At that point, the tobacco is fully cured, essentially, since the enzyme activity has occurred, but, in recent times, manufactures started to take another day or so and raise the temp to around 100C to dry out the midribs fully. Obviously, at 100C, the leaves would be tinder dry and it was then that ‘casing’ would occur. ‘Casing’, or ‘bringing to case’, was simply moistening the leaves to bring the moisture content to an acceptable level. The guy in the vid mentioned casing, but I am not sure what he meant by it.

    What is very interesting is the effect of the introduced additional enzymes on different types of tobacco leaf. I have recently had a similar experience.
    I have just completed my harvesting and curing for this year. Some of my stuff is over two months old and has been stored and aged a bit. My intention is to chuck the whole lot in a tub and mix it all thoroughly and then to let it age for a couple more months. The reason is that my own stuff stinks at first when rolled and smoked, but gradually the stink fades. I finish up with a sweet and smooth tobacco. What I have done is to mix my won with whole leaf Virginia, one third my own and two thirds Virginia. The result is a consistently smooth and mild smoke. Today, for the first time, I mixed the same proportions with Burley. The result has been a significantly stronger ‘throat hit’ and a little less sweetness. So, the question of what is the best blend arises.

    This is already too long! So I’ll finish with this observation. I have a heated propagator. Several hours ago, I wrapped a thermometer inside a bath-towel and placed it inside the propagator. I have been checking the temperature from time to time and it seems to have settled at a temp of 27.5C. I know from experience that that temp is enough to yellow the leaves while not drying them too rapidly, when they are rolled up in the towels. Having said that, if there are several towels in the propagator, the temperature is increased. Wadding the yellow leaves and putting them inside a sealed container heats them up somewhat more. I can also increase the heat further by covering the container with a towel. This is quite experimental at the moment, but it seems to be promising.
    I should say that I am perfectly happy with the quality of the stuff that I produce, but I am still concerned about the shrinkage. I don’t quite understand that.


    • I don’t know either – what stage were the leaves at? If they were bought-in they might have been just dried or they might have been pre-cured. That would make them okay for cigarettes but pipe baccy needs more. Then again, a thin strand of pipe baccy through a cigarette makes it sooo much more interesting.

      Especially if it’s ‘Rainy day’ pipe baccy – also amazing in a pipe.

      If his method works though, it would turn those months or years of ageing the leaves into days. That would encourage a lot more folk into the grow-your-own game and that has to be good. The more plants out there shedding seed, the better the chance of a wild plant infesting every hedgerow and every bit of waste ground.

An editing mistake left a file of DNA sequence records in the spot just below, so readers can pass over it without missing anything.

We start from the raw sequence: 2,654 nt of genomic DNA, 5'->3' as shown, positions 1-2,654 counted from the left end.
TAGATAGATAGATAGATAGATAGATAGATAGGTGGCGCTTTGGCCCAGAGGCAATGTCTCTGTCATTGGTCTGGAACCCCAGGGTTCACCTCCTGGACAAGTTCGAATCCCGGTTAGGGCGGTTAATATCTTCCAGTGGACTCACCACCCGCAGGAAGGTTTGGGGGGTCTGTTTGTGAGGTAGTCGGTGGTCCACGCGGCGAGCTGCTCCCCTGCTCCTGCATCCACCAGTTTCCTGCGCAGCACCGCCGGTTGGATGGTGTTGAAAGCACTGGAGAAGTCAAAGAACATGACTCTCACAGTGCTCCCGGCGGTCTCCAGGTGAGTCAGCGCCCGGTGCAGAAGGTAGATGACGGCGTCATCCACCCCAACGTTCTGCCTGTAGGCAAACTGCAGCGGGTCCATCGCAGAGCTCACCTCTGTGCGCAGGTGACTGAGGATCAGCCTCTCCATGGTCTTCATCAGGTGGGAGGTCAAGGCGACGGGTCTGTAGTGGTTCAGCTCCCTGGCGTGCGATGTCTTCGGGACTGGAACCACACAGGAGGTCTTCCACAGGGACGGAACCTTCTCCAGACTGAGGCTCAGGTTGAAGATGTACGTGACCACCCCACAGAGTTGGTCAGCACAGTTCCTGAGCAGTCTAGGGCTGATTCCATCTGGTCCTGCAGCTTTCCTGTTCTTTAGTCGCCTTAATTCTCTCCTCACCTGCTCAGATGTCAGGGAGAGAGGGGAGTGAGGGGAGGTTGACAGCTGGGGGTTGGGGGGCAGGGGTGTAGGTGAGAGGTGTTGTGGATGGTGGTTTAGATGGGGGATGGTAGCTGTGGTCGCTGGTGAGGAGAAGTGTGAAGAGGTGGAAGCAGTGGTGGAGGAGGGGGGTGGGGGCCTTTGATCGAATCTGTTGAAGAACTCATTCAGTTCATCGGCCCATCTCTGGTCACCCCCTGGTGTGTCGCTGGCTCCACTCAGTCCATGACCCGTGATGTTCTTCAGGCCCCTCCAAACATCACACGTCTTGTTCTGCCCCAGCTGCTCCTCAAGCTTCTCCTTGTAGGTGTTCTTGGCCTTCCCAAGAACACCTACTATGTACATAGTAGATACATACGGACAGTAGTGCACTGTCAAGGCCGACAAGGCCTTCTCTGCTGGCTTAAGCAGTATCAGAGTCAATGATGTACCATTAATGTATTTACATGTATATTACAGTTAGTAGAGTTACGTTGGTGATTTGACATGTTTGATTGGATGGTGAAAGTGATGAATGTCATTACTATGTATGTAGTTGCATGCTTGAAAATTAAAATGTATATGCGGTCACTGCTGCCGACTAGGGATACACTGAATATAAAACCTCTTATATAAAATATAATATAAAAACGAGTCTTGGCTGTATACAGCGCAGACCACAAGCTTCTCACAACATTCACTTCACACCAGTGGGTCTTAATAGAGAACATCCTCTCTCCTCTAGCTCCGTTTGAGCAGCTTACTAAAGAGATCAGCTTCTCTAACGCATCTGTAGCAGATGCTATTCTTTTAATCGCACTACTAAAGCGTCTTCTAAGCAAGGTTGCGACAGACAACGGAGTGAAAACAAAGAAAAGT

That’s what I want to see. When they get around to banning the growing of it, it will be too late. It’ll be growing everywhere. The more growers we have, the more likely it becomes. The killer is the work and the wait for most people – cut those to the bone and it’ll be in every garden next year.

      A ‘baccy kit’ along the lines of a beer kit would make Ozzy the Chancer go very pale indeed. He dare not tax seeds or leaves. But it has to produce within the growing season, or as a kit with leaves that can be smokeable in a few weeks at most. We won’t win many converts if we tell them they have to wait months or years, and risk losing a lot to mould.

      Even if it’s not as good as a two-year vintage, it’s likely to be far better than the cheap-end commercial crap most smoke now.

      If every smoker did this, we can destroy the antismoker movement forever. No government would ever dare fund them again.


      • The guy said that he used Madural (?),Virginia and Burley. He said the the Madural was best ‘with cinammon and clove flavours….’.
        If we assume that he is obtaining the same sort of leaf which is available to us, ie. cured by flue curing, then we can work out what he has been doing, perhaps.
        Suppose that he has acquired cured Virginia leaf, but finds the taste ‘a bit harsh and burns hot’. I suspect that he has already chopped a certain amount because he talked about ‘pouring the candex over it’. I assume that he then put the chopped, soaked stuff in the slo-cooker at around 50C and left it for 24 hours before ‘drying it and trying it’. He was very happy with the result.
        It is interesting that, when I yellow my home-grown by towelling, the yellow leaf does not smell nor is it sticky, but if I then wad it. as I have described in the “GROWING ETC” essay:

        then the colour of the leaf becomes dark brown and sticky. I have assumed that the stickiness occurs because the leaves have ‘properly’ fermented’ (turning the starches into sugars). In that case, I have produced something akin more to pipe or cigar tobacco than to cigarette tobacco. Indeed, the finished product is very aromatic.